GAP, France (VN) — It wouldn’t have been the first time a Tour dream died on the descent to Gap.
Joseba Beloki’s devastating fall on the twisting, melted tarmac below the Col de Manse in the 2003 edition of the race ended his Tour hopes and — ultimately — his career. The image of Beloki’s brakes locking, his wheel wobbling, and his bike catapulting him to the ground, was in race leader Chris Froome’s mind as he negotiated the same curves today.
And then it very nearly happened to him.
Froome (Sky) was sitting just behind Alberto Contador (Saxo-Tinkoff) when the Tour’s third-placed rider overcooked a right-hand turn and went down. Froome avoided Contador, but couldn’t avoid dropping off the road and into the grass to its left. He was unscathed, but on the steep descent, the few seconds it took to recover left him far behind rivals like Bauke Mollema (Belkin), Nairo Quintana (Movistar) and Roman Kreuziger (Saxo-Tinkoff).
“It’s just one of those crazy things,” Froome said later. “One second you could be going for the finish and trying to win the race, and the next second you (could be) lying in the ditch with broken bones. Nothing’s guaranteed in cycling.”
If that thought rattled him, he didn’t show it. There wasn’t time. Instead, Froome, Contador, and Sky lieutenant Richie Poorte flew down the mountain in pursuit.
Later, safe on the valley floor in Gap, both of the Sky riders talked about the dangers of the stage’s finale.
“Whenever you tapped the brakes there, the back wheel would slide,” said Porte, who was quick to point out that the team was prepared for a risky ride today. “But we knew that was going to happen. It’s quite an infamous descent now, isn’t it? I think Chris is more than up to it. People have questioned his descending ability, but he wasn’t the one who crashed today.”
Froome, meanwhile, said Contador had ridden dangerously today. “Alberto was really taking risks in the descent in front of me…. (He) actually put me in danger,” said Froome. “I was purposefully laying of a little bit and trying to take it easy, but at the same time trying to keep touch with the SaxoBank guys who were really pushing the limit.”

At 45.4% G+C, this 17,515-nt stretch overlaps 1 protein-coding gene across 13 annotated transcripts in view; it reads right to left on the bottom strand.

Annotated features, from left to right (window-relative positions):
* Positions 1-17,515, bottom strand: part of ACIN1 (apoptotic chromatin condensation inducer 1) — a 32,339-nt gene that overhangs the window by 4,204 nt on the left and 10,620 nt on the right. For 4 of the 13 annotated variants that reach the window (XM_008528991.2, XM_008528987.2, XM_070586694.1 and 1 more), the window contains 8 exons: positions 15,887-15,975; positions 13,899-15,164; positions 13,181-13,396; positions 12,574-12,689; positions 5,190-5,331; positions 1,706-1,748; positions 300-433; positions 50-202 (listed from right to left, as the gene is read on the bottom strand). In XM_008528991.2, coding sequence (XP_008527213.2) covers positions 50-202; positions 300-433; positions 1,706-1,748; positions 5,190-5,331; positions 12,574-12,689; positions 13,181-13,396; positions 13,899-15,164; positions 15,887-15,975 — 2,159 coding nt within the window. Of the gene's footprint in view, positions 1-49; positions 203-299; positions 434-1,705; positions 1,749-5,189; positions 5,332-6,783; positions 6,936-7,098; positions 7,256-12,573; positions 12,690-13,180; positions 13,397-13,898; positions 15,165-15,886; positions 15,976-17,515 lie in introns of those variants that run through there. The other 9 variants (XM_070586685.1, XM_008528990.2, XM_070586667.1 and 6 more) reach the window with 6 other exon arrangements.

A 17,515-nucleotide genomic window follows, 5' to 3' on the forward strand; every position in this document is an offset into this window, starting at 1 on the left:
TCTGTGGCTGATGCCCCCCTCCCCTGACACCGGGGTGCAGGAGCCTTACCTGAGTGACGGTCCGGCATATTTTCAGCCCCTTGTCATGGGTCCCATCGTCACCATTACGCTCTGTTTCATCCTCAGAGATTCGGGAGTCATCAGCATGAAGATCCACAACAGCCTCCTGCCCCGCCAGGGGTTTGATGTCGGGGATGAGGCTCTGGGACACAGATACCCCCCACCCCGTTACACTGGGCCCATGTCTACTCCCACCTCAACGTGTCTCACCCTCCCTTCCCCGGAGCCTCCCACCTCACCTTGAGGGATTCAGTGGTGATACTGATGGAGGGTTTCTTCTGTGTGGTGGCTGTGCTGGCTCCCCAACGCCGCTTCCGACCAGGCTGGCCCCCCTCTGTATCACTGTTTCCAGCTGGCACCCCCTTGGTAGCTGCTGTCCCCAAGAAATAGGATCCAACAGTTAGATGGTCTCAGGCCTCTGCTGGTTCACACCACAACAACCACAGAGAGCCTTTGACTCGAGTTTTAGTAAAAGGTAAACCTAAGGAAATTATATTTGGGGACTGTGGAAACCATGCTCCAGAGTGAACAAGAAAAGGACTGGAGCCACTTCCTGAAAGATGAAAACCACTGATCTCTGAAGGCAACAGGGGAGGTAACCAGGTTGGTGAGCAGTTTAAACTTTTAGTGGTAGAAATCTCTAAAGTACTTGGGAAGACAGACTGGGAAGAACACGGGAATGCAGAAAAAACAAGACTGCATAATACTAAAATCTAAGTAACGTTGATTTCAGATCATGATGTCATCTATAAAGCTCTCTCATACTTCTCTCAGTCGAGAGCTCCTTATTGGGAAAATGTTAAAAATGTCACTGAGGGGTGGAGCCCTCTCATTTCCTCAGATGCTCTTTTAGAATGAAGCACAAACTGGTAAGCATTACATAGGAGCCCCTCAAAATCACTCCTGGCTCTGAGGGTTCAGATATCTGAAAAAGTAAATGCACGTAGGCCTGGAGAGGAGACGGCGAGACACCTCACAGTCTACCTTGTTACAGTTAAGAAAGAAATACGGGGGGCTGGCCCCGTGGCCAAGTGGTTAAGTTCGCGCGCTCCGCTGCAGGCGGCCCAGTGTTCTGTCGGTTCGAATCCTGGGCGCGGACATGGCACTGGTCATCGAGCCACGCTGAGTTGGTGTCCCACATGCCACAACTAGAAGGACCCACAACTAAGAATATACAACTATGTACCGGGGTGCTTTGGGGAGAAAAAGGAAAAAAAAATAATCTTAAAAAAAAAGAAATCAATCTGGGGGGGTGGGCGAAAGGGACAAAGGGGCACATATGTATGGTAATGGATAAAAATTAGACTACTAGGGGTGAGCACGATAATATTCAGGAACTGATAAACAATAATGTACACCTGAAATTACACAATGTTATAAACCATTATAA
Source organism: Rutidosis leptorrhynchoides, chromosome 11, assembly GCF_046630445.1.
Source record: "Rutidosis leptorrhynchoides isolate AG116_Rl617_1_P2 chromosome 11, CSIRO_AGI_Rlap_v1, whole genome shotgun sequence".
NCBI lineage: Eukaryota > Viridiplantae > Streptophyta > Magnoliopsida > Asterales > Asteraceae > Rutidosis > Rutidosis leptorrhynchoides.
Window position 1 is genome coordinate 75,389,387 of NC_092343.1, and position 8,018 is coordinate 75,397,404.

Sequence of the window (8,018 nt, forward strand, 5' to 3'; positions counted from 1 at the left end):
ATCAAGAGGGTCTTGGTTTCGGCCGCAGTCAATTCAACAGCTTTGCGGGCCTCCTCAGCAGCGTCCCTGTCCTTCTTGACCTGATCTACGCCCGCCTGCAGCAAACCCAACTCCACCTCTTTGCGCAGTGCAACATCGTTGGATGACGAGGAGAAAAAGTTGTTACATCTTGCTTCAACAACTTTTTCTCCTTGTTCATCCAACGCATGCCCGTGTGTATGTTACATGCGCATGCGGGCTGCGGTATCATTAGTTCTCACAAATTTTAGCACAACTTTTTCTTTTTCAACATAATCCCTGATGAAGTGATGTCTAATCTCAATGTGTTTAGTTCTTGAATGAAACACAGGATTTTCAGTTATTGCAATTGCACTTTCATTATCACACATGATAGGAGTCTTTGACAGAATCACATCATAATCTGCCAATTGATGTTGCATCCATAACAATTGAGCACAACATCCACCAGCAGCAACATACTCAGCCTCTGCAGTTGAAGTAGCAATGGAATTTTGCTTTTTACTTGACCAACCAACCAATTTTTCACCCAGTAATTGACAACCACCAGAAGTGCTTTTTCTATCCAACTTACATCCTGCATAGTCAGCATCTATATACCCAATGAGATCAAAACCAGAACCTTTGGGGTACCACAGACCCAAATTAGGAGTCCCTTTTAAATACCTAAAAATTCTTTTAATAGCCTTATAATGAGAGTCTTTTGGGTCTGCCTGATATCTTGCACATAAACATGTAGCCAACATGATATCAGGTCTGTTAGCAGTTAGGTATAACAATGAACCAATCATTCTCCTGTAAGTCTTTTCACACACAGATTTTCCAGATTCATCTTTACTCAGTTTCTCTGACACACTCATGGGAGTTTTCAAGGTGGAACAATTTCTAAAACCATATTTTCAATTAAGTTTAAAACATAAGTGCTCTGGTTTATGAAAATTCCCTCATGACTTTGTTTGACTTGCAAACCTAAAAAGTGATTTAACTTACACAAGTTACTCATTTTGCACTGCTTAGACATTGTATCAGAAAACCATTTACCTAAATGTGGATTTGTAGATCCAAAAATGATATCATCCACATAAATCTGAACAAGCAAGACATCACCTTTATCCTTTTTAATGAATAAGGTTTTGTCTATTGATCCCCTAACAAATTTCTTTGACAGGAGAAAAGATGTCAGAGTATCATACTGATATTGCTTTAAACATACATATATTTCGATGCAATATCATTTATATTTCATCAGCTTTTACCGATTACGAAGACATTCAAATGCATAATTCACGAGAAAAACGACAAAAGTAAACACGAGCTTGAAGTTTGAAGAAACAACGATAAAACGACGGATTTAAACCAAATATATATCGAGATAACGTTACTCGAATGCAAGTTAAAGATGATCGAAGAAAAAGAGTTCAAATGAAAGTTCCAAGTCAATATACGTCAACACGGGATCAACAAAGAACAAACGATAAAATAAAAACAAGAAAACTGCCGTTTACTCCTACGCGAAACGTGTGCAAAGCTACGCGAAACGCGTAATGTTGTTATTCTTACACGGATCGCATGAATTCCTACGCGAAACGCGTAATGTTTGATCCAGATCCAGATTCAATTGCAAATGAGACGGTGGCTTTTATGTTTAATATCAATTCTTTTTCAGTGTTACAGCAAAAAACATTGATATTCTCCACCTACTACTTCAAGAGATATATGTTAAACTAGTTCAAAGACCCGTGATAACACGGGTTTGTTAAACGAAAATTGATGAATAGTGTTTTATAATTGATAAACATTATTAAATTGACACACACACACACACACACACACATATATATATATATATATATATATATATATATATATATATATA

Contador, meanwhile, was likely remembering his 2010 trip down the same descent when he planned his strategy today. During that Tour he took more than a minute out of his primary rival Andy Schleck on a rain-soaked road that left Schleck complaining the course was simply too dangerous.
Contador’s punchy, attacking style worked that day. Today it cost him — in skin, if not in time.
The Spaniard arrived at the finish bleeding from his knee, and concerned about a hand injury that he hoped would improve with ice this evening. But, he told reporters, the Tour de France cannot be won without risk.
“To go on calmly on the wheels in the peloton is never a big motivation for me,” said Contador. “You have to keep fighting, whether it’s at the start or the end of the race.”
Porte, meanwhile, saw Contador’s attacks not as calculated risk, but as a sign of increasing desperation
“I saw a kitchen sink being thrown at us,” he said. “They threw absolutely everything at us. I mean, the race isn’t over, we knew that. I think Contador and Kreuziger were good today. (Attacking) is what they have to do. I think if they keep doing that, it’s fine for us. We’re more than comfortable.”
Froome, meanwhile, said he was confident as well, thanks to teammate Porte. It’s something the Tour de France leader has said more than once already about the rising Australian star.
“I was just happy to get to the end without actually doing any damage,” said Froome. “I can’t say it was too fast, but it was really huge. It gave me a lot of confidence, having Richie Porte there…. He literally must have covered about 10 attacks.”
It is likely not the last time Froome will say it. Sky may have avoided disaster in Gap, but the Alps loom — literally — on the horizon.